I got my degree last year and currently work as a junior analyst. I like my new job but we work in an open space and the culture is that of intensive communication. This is expected of us. There are also plenty of meetings.

I can never work uninterrupted (by meetings or people coming to me - I don't mean emails) for more than an hour and normally it's much less than that.

I'm a person who works best when he's "in the flow". The constant communication makes it super difficult for me to create anything of value. Sure, I can do some data preprocessing or play with visualizations, but the core of the process requires concentration and is very difficult for me to do.

I feel like I'm never really focused. So I go home and then work several more hours, which are the only hours of productive work I have in a day.

Do you know any solutions to that? There are no additional rooms I could sit in and nobody listens to music. Also, it's not about noise, it's about too much communication.

  • 1
    Is working from home an option? Have you discussed your inability to be productive with anyone?
    – Erik
    Feb 2, 2019 at 14:53
  • upvoting just for using 'ubercommunicative' and 'super difficult'
    – Kilisi
    Feb 2, 2019 at 20:54

2 Answers 2


That's a tough situation. I would find a more sensible workplace, but if you intend to stay, a suggestion would be to get a good set of headphones and tape a sign to the back of your chair indicating something to the effect that you have a deadline and won't be able to corroborate between 10am and 3pm or something. If working from home is an option, do that. Getting work done off hours is costing you wages and enabling a poorly managed work environment. I'll bet the guy who came up with that layout has an office with a door they can shut.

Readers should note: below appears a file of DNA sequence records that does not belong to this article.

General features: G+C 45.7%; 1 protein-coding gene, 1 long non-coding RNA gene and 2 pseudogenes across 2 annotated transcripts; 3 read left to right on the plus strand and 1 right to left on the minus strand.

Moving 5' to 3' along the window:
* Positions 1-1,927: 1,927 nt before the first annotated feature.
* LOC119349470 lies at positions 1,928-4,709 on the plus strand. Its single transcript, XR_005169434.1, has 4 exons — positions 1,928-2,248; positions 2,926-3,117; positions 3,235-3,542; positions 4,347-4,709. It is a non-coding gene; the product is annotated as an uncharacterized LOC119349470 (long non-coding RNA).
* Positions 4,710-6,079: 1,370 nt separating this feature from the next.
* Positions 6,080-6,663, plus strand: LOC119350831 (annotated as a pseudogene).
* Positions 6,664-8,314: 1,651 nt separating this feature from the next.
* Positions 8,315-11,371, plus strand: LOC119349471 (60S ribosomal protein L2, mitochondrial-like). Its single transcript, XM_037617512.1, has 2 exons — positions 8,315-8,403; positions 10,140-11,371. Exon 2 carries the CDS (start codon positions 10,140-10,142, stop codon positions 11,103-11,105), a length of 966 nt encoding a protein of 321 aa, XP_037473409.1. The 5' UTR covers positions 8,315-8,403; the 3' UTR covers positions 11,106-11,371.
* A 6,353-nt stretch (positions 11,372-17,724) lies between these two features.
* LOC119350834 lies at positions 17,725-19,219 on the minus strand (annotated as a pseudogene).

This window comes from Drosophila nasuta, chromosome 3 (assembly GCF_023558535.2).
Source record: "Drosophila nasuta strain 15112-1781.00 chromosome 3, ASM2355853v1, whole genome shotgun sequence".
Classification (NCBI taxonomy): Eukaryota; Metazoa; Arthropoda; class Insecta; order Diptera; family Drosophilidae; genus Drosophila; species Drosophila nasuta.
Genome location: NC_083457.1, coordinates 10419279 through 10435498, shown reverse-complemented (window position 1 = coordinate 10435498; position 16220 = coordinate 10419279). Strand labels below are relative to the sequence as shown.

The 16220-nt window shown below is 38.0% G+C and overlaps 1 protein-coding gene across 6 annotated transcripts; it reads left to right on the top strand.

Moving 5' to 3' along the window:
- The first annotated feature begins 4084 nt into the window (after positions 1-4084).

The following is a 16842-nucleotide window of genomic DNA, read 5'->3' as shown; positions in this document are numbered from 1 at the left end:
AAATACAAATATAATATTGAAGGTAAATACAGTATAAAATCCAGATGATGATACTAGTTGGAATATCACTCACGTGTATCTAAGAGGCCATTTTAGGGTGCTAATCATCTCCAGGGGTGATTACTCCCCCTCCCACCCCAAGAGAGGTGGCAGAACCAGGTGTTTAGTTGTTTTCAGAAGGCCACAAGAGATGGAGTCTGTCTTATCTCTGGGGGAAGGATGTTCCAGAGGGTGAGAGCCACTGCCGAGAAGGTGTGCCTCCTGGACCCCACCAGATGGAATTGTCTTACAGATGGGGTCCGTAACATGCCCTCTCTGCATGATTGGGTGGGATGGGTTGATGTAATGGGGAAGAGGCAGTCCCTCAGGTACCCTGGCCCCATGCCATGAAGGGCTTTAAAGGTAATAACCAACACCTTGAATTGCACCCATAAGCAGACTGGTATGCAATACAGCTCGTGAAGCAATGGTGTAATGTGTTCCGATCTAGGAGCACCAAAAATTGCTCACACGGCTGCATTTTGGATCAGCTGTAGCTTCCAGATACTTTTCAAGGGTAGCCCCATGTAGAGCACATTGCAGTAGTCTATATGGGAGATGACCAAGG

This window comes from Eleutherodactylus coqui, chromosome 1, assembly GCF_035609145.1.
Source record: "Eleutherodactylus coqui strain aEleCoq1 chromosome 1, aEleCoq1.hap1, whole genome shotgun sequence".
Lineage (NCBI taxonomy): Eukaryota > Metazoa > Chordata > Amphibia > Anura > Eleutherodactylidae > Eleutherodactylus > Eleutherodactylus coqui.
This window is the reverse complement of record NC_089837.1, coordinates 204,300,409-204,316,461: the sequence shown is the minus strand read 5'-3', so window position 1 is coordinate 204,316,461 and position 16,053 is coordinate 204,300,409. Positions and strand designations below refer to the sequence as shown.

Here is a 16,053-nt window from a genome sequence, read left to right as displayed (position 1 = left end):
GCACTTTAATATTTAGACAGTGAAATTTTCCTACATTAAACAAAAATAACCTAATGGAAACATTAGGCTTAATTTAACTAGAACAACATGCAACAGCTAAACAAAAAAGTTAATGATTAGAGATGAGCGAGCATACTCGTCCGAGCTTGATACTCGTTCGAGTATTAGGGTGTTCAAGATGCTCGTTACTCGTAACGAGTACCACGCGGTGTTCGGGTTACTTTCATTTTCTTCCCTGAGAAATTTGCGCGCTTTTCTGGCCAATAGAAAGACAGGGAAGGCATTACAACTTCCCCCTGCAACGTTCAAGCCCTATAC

• 1
    +1 for the office door. Much too common.
    – Roman
    Feb 2, 2019 at 15:30
  • 2
    In my experience, signs on chairs and headphones (no matter how large) rarely if ever work. People simply do not pick up on these cues. The only solution I've found is to become invisible - find an unused office, book a conference room, etc. Assuming you have a laptop, that is.
    – alroc
    Feb 2, 2019 at 15:58

I would call your environment "interrupt driven" one and I faced a similar situation working in product strategy. I just couldn't think strategy in an environment with full day meetings and people constantly interrupting my thoughts.

Here are some suggestions to cope with your environment:

  • Schedule working blocks in your calendar. Allocate time to do actual work. I recommend continuous blocks of times such as 9am-12pm Mondays is only for project work.
  • Make sure every meeting you're attending has an agenda and a clear purpose. One problem with a meeting heavy culture is that people schedule meetings instead of writing an email.
  • Make yourself harder to find. As someone noted in the comments, many people ignore the headphone rule, so your only other choice is make yourself scarce. It's harder for people to interrupt you if they can't find you. Take up residence somewhere other than your normal desk or even better work from home.
  • Communicate with your manager! Part of your manager's job is to protect your time. Make sure they're aware of what's going and how you're trying to mitigate the problem. Have they prioritize your projects and help push off non-prioritized work. This way if people start to complain to your manager that you're difficult to find, but it's a project that's not prioritized, the manager knows that tell that person accordingly.

You must log in to answer this question.

Not the answer you're looking for? Browse other questions tagged .